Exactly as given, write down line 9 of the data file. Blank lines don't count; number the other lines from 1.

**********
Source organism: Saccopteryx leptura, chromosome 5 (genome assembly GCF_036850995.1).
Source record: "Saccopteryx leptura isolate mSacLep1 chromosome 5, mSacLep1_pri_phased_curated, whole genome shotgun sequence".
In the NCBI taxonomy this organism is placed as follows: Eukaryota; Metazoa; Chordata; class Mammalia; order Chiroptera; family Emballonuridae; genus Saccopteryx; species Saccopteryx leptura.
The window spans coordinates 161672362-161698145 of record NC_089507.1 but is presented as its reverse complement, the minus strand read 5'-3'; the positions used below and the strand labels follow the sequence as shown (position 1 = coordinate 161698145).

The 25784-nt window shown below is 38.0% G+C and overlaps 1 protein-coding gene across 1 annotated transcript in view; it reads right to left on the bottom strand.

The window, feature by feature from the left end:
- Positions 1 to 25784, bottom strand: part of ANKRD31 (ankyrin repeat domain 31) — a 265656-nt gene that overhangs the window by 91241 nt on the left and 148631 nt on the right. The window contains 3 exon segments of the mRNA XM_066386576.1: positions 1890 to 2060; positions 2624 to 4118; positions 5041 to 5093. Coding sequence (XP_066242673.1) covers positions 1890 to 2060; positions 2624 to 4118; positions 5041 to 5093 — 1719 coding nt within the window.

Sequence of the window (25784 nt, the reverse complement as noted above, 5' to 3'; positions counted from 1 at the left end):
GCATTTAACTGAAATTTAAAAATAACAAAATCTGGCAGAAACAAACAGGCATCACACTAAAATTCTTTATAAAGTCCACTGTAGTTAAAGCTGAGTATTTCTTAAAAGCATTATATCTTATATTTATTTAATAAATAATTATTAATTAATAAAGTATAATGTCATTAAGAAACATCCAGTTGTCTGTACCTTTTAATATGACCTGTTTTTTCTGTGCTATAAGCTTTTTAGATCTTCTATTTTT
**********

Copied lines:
GCATTTAACTGAAATTTAAAAATAACAAAATCTGGCAGAAACAAACAGGCATCACACTAAAATTCTTTATAAAGTCCACTGTAGTTAAAGCTGAGTATTTCTTAAAAGCATTATATCTTATATTTATTTAATAAATAATTATTAATTAATAAAGTATAATGTCATTAAGAAACATCCAGTTGTCTGTACCTTTTAATATGACCTGTTTTTTCTGTGCTATAAGCTTTTTAGATCTTCTATTTTT